How the Fed Raises Rates
You’ve likely heard over the past few years that the Federal Reserve is “going to raise rates”, but what does this mean? The Federal Reserve, or just “the Fed”, occupies a strange space in the American economy. As the banker’s bank it is an independent entity from the federal government but is still subject to oversight from Congress. The Fed has many roles including issuing currency, selling and redeeming government securities, providing banking regulation and acting as a bank to the U.S. government and other banks. This is all done with the goal of maintaining a stable banking system and a healthy U.S. economy.
The Fed has three main tools it uses to influence monetary policy:
- Setting the Discount Rate – This is the interest rate at which the Fed will make short term loans to other banks.
- Setting Reserve Requirements – This is the amount of money a bank must keep in reserves against the money a bank loans and invests.
- Open Market Operations – This is the most important tool for the Fed. The Fed will buy or sell U.S. government securities in the open market to affect the price of credit (i.e. interest rates). The goal of Open Market Operations is to influence the federal funds rate which is the interest rate banks borrow reserves from each other.
So, when you hear the Fed is going to raise rates it means the Fed is going to increase its target for the federal funds rate. The fed will use open market operations to sell U.S. government securities in exchange for dollars, therefore reducing the money supply and influencing the federal funds rate higher. A change in the federal funds rate has an impact on almost every other interest rate charged by U.S. banks. When the Fed decides to raise its target for the federal funds rate, it’s reasonable to expect everything from mortgage rates to C.D. rates to credit card rates to increase over time. In all this should slow economic growth. If done correctly, the Fed can use its tools to keep the economy from swinging wildly from expansion to recession.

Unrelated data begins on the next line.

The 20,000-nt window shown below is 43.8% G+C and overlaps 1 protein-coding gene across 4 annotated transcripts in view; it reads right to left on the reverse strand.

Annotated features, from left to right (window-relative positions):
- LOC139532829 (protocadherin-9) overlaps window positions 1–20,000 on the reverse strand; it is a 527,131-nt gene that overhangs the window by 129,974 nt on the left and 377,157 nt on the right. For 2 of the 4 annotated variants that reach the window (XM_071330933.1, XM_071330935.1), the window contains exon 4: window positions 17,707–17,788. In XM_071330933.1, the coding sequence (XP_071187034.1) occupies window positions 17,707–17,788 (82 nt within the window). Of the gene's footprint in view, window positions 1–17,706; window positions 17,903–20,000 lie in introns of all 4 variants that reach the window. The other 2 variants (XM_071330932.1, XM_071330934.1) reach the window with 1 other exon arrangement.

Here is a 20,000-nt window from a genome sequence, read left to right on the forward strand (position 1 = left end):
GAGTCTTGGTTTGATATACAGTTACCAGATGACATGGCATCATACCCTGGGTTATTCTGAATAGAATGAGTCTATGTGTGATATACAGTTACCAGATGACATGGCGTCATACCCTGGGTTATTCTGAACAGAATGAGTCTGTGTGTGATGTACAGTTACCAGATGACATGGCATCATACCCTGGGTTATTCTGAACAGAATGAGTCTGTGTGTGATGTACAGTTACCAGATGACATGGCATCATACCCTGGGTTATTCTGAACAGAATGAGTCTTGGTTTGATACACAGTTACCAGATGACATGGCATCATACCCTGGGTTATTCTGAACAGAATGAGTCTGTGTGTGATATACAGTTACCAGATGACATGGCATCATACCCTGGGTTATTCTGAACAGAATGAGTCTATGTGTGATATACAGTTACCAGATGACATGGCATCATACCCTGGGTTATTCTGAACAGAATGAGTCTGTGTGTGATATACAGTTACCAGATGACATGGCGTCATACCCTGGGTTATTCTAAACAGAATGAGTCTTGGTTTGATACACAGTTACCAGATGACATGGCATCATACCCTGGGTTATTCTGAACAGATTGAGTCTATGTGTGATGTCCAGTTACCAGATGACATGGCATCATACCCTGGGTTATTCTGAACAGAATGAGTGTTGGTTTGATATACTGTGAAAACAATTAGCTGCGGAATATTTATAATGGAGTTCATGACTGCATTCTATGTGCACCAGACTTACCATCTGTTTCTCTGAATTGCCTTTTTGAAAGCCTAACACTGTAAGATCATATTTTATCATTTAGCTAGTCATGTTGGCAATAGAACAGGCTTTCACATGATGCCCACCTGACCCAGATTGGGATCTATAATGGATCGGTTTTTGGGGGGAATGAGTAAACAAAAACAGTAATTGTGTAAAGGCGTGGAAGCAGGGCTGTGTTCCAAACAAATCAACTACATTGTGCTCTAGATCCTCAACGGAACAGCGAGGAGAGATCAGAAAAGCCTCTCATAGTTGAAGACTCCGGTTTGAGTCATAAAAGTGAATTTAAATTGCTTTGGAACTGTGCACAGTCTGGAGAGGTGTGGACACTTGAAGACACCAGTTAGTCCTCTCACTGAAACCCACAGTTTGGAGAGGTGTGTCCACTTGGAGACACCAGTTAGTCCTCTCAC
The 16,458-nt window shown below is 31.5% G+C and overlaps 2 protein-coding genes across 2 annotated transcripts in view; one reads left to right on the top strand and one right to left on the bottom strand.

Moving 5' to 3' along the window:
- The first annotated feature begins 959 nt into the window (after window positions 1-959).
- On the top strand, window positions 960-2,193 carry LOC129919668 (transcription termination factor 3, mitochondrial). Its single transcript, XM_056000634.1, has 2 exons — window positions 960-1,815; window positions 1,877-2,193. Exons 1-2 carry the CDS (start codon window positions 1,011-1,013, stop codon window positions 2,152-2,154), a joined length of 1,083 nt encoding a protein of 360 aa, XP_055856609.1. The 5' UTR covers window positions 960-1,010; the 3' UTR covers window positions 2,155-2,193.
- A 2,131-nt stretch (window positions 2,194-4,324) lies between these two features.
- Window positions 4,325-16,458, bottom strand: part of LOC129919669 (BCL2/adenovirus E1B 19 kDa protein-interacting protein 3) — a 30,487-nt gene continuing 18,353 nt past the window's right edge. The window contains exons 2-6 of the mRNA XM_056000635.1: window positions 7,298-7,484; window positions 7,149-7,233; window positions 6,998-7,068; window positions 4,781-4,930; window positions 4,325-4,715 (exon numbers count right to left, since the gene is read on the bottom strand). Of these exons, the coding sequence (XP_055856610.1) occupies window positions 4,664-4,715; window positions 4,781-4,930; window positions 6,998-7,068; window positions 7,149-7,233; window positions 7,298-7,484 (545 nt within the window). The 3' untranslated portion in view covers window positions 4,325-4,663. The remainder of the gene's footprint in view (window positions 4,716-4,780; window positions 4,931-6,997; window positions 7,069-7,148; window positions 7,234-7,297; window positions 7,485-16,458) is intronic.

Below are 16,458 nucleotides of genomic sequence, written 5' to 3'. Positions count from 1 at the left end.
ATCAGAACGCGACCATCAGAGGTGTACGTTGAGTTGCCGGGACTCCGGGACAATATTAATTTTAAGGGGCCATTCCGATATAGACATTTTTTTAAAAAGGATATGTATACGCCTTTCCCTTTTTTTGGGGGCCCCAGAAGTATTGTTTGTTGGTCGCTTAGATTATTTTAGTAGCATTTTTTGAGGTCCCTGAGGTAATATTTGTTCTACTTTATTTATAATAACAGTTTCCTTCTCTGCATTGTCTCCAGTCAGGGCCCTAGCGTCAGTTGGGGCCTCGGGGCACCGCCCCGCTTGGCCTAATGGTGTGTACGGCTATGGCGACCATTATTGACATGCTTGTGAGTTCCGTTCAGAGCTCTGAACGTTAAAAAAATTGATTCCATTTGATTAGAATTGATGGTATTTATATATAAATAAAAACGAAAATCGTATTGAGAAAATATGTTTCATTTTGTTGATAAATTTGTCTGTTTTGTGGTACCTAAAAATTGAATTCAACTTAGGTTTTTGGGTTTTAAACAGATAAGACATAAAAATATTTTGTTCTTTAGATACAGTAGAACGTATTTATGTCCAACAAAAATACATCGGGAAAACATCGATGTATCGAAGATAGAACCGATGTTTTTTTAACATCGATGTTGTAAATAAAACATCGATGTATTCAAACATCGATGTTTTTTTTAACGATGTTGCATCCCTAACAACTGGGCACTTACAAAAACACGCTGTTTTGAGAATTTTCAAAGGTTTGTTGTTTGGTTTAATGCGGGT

The Federal Open Markets Committee (FOMC) meets eight times each year to decide on a target for the federal funds rate and also the discount rate. Each meeting is closely watched as the decision has a major impact on the economy. The FOMC has held the federal funds rate at zero since the financial crisis. This week marks another FOMC meeting so we will see if they are finally “going to raise rates”.